Germany’s government stands to receive a large revenue boost from a planned levy on windfall profits generated by energy companies, German Chancellor Olaf Scholz said Sunday.
(Bloomberg) — Germany’s government stands to receive a large revenue boost from a planned levy on windfall profits generated by energy companies, German Chancellor Olaf Scholz said Sunday.
The government will take in “many, many billions” of euros from the measure if companies continue to benefit from dislocations in Europe’s electricity markets, Scholz said in an interview with public broadcaster ZDF on Sunday. The revenue will be used to help consumers hit by rampant inflation.
The government will “take the windfall profits — earnings that exceed a threshold at companies that don’t have such high production costs — and then give it back to the citizens,” Scholz said.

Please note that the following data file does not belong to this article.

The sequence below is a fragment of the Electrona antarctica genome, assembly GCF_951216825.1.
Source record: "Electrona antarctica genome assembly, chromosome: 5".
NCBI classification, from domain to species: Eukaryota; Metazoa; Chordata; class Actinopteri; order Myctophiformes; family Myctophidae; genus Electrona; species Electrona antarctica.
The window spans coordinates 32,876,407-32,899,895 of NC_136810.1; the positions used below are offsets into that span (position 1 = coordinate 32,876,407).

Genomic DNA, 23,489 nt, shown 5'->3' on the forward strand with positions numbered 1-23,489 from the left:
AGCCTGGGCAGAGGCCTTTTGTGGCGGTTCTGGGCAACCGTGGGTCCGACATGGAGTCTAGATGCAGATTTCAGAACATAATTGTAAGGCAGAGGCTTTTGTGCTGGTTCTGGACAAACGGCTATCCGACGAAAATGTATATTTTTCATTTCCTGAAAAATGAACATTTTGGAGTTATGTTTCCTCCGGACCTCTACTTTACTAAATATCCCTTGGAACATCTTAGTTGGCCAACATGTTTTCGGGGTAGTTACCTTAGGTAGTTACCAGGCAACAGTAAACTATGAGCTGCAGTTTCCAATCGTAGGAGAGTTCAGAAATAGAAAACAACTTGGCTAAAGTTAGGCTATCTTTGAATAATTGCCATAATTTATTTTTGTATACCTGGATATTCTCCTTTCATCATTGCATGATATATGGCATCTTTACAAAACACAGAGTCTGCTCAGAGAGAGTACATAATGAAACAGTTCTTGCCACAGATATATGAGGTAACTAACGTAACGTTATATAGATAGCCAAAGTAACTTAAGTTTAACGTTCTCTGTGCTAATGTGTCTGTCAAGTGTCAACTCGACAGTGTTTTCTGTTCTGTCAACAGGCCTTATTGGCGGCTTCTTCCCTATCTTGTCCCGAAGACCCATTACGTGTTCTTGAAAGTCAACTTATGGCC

The German government earlier Sunday presented a 65 billion-euro ($65 billion) package to help citizens and companies cope with surging energy prices. It promised to support a European Union effort to introduce taxes on windfall profits as surging earnings at some energy companies on the back of rising electricity prices have caused widespread public outrage.
Read More: EU Mulls Energy Price Cap, Windfall Tax Over Russia Gas Risk
Germany has faced an energy crisis since Russia decided to all but shut down gas deliveries through the Nord Stream 1 pipeline in retaliation for Western sanctions imposed for President Vladimir Putin’s invasion of Ukraine. Russian supplier Gazprom PJSC said Friday it wouldn’t restart the pipeline as planned after three days of maintenance.